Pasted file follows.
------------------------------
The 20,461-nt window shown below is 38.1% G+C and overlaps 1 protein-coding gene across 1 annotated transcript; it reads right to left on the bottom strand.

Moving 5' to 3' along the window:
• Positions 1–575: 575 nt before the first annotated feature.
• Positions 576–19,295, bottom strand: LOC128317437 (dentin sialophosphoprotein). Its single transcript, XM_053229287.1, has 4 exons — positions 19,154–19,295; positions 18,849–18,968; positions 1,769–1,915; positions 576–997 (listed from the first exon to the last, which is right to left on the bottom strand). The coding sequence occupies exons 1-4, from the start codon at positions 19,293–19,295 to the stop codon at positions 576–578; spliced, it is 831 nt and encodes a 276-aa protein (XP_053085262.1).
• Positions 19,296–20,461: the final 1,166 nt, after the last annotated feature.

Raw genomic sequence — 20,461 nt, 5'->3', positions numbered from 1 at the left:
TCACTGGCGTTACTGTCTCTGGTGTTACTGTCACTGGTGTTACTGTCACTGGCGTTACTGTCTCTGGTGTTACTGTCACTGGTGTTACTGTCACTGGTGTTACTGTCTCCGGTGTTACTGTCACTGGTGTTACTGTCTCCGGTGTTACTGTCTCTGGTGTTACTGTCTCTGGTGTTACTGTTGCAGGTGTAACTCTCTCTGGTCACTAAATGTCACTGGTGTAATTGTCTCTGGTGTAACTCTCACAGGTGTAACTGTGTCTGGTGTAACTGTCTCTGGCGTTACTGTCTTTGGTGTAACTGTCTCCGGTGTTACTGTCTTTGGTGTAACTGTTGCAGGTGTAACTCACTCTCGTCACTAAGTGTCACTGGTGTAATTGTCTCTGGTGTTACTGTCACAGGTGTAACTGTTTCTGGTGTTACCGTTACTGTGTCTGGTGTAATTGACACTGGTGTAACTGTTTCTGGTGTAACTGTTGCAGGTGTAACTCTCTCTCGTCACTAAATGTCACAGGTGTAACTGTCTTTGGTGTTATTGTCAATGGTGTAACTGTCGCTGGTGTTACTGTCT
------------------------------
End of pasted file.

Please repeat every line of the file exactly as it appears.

The 20,461-nt window shown below is 38.1% G+C and overlaps 1 protein-coding gene across 1 annotated transcript; it reads right to left on the bottom strand.

Moving 5' to 3' along the window:
• Positions 1–575: 575 nt before the first annotated feature.
• Positions 576–19,295, bottom strand: LOC128317437 (dentin sialophosphoprotein). Its single transcript, XM_053229287.1, has 4 exons — positions 19,154–19,295; positions 18,849–18,968; positions 1,769–1,915; positions 576–997 (listed from the first exon to the last, which is right to left on the bottom strand). The coding sequence occupies exons 1-4, from the start codon at positions 19,293–19,295 to the stop codon at positions 576–578; spliced, it is 831 nt and encodes a 276-aa protein (XP_053085262.1).
• Positions 19,296–20,461: the final 1,166 nt, after the last annotated feature.

Raw genomic sequence — 20,461 nt, 5'->3', positions numbered from 1 at the left:
TCACTGGCGTTACTGTCTCTGGTGTTACTGTCACTGGTGTTACTGTCACTGGCGTTACTGTCTCTGGTGTTACTGTCACTGGTGTTACTGTCACTGGTGTTACTGTCTCCGGTGTTACTGTCACTGGTGTTACTGTCTCCGGTGTTACTGTCTCTGGTGTTACTGTCTCTGGTGTTACTGTTGCAGGTGTAACTCTCTCTGGTCACTAAATGTCACTGGTGTAATTGTCTCTGGTGTAACTCTCACAGGTGTAACTGTGTCTGGTGTAACTGTCTCTGGCGTTACTGTCTTTGGTGTAACTGTCTCCGGTGTTACTGTCTTTGGTGTAACTGTTGCAGGTGTAACTCACTCTCGTCACTAAGTGTCACTGGTGTAATTGTCTCTGGTGTTACTGTCACAGGTGTAACTGTTTCTGGTGTTACCGTTACTGTGTCTGGTGTAATTGACACTGGTGTAACTGTTTCTGGTGTAACTGTTGCAGGTGTAACTCTCTCTCGTCACTAAATGTCACAGGTGTAACTGTCTTTGGTGTTATTGTCAATGGTGTAACTGTCGCTGGTGTTACTGTCT